Virginia Supreme Court affirms Suffolk court’s decision to dismiss oystermen’s case over pollution

Richmond

RICHMOND, Va. (WAVY) — The Virginia Supreme Court agreed to hear the local oystermen’s pollution case against the City of Suffolk and the Hampton Roads Sanitation District (HRSD) after losing to them in Suffolk Circuit Court. 

The issue to be decided was whether the Virginia Supreme Court agreed with the Circuit Court’s decision in which a judge ruled in the city’s favor and dismissed the case.

The judge used a 1919 U.S. Supreme Court case that “held an oyster bed lessee’s right to use river bottom is subordinate to the locality’s right to pollute the waterways.” 

On December 10, the Virginia Supreme Court says they affirm the judgment of the Circuit Court.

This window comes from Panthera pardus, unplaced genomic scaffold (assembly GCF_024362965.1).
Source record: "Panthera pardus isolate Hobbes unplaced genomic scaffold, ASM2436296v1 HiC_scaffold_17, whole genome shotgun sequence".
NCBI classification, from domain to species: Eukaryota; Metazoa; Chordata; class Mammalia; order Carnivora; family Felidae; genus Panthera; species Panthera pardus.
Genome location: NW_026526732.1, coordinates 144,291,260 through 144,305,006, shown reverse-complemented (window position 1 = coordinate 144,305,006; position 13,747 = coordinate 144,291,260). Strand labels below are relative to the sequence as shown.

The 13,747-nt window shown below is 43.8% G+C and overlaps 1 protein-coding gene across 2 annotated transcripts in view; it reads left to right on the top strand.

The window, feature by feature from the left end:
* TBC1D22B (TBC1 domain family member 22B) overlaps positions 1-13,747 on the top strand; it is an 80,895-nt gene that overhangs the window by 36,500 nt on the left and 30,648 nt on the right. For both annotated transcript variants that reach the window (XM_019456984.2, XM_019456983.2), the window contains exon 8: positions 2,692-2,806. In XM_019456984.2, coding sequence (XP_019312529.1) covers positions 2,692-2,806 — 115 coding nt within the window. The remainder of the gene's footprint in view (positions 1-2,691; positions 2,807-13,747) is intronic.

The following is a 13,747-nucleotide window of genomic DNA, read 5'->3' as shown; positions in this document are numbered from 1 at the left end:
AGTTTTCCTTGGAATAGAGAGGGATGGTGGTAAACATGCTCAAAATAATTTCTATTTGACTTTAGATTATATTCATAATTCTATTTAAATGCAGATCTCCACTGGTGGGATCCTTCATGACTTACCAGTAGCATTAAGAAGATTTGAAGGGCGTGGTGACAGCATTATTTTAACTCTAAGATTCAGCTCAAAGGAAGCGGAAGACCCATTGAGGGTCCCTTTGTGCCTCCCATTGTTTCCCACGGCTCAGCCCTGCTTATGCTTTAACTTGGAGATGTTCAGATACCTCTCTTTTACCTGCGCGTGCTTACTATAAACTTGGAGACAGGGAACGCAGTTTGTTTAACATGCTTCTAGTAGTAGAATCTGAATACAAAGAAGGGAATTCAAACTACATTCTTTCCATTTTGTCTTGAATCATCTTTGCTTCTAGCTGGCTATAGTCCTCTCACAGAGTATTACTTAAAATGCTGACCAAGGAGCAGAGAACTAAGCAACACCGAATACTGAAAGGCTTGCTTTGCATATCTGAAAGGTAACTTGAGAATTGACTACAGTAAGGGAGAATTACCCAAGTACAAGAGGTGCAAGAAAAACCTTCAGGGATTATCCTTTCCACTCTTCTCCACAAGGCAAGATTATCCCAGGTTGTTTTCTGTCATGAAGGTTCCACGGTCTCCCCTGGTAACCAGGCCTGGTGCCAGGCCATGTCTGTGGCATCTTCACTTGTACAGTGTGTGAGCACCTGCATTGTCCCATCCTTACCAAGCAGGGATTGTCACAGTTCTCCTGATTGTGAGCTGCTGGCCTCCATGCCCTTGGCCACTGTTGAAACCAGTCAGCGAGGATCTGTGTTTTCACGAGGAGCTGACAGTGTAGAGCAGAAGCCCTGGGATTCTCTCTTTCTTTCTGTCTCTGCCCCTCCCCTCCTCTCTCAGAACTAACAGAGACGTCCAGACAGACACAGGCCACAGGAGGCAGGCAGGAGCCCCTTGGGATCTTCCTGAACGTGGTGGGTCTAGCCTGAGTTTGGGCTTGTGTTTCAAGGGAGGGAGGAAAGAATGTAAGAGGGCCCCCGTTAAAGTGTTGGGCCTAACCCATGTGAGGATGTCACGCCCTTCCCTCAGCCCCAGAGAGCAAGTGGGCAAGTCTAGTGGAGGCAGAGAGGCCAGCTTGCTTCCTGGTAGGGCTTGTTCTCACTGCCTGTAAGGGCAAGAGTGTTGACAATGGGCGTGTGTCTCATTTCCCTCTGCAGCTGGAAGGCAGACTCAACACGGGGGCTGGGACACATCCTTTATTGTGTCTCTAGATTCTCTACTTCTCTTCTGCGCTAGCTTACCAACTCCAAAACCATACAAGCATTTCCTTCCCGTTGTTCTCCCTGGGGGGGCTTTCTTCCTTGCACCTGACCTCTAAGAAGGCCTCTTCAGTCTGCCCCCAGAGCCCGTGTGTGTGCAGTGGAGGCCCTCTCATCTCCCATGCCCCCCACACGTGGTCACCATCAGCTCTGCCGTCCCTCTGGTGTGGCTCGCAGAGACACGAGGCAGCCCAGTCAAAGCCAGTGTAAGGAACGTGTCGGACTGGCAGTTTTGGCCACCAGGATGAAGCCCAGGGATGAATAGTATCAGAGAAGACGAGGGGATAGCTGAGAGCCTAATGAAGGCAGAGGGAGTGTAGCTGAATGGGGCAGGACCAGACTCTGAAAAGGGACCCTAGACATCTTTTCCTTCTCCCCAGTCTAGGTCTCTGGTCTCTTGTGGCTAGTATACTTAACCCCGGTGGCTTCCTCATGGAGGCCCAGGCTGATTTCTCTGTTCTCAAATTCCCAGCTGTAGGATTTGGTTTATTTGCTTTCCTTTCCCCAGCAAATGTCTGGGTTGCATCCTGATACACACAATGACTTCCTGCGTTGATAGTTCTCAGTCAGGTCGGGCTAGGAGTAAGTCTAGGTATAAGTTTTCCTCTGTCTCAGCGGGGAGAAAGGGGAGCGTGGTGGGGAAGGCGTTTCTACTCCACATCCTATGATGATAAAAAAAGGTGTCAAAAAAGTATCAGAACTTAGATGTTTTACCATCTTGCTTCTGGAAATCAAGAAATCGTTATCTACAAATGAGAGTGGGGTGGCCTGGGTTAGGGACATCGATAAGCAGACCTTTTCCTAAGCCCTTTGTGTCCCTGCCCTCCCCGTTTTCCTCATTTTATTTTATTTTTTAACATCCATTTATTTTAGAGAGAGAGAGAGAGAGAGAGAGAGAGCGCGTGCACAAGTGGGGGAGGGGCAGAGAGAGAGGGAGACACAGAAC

Suffolk oysterman Robert Johnson told WAVY News in January 2019 that there were several hundred acres of oyster beds condemned by the Virginia Department of Health (VDH) because of bacterial pollution.

The court records show the oystermen filed an inverse condemnation claim against the city and HRSD alleging that discharges from a sewer system operated by the respondents polluted the waters in which they raise their oysters.

They allege that the VDH’s Division of Shellfish Sanitation closed polluted parts of the river to the harvesting of oysters, thereby “preventing the [p]etitioners from properly managing and using their oyster ground leases, harvesting their oyster property, planting oysters, and otherwise using and enjoying their property.”


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